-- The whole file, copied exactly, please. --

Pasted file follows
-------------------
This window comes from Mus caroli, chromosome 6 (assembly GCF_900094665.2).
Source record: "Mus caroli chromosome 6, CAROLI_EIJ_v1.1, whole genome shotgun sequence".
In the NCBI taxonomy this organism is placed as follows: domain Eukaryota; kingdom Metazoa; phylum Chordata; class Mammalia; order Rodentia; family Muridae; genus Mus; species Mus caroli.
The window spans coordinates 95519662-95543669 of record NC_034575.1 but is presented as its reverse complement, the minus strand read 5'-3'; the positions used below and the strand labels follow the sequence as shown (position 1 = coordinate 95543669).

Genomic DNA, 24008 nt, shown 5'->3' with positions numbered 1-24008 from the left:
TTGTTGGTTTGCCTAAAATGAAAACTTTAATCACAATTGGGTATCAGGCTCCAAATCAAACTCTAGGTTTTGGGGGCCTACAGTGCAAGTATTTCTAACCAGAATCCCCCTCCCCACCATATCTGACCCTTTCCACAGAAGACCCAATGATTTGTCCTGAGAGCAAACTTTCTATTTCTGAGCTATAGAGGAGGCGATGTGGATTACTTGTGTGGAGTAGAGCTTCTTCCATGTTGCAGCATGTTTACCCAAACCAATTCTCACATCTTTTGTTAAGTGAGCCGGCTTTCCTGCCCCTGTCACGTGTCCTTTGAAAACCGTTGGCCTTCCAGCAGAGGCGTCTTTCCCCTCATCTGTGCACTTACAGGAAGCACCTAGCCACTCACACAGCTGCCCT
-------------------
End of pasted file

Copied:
This window comes from Mus caroli, chromosome 6 (assembly GCF_900094665.2).
Source record: "Mus caroli chromosome 6, CAROLI_EIJ_v1.1, whole genome shotgun sequence".
In the NCBI taxonomy this organism is placed as follows: domain Eukaryota; kingdom Metazoa; phylum Chordata; class Mammalia; order Rodentia; family Muridae; genus Mus; species Mus caroli.
The window spans coordinates 95519662-95543669 of record NC_034575.1 but is presented as its reverse complement, the minus strand read 5'-3'; the positions used below and the strand labels follow the sequence as shown (position 1 = coordinate 95543669).

Genomic DNA, 24008 nt, shown 5'->3' with positions numbered 1-24008 from the left:
TTGTTGGTTTGCCTAAAATGAAAACTTTAATCACAATTGGGTATCAGGCTCCAAATCAAACTCTAGGTTTTGGGGGCCTACAGTGCAAGTATTTCTAACCAGAATCCCCCTCCCCACCATATCTGACCCTTTCCACAGAAGACCCAATGATTTGTCCTGAGAGCAAACTTTCTATTTCTGAGCTATAGAGGAGGCGATGTGGATTACTTGTGTGGAGTAGAGCTTCTTCCATGTTGCAGCATGTTTACCCAAACCAATTCTCACATCTTTTGTTAAGTGAGCCGGCTTTCCTGCCCCTGTCACGTGTCCTTTGAAAACCGTTGGCCTTCCAGCAGAGGCGTCTTTCCCCTCATCTGTGCACTTACAGGAAGCACCTAGCCACTCACACAGCTGCCCT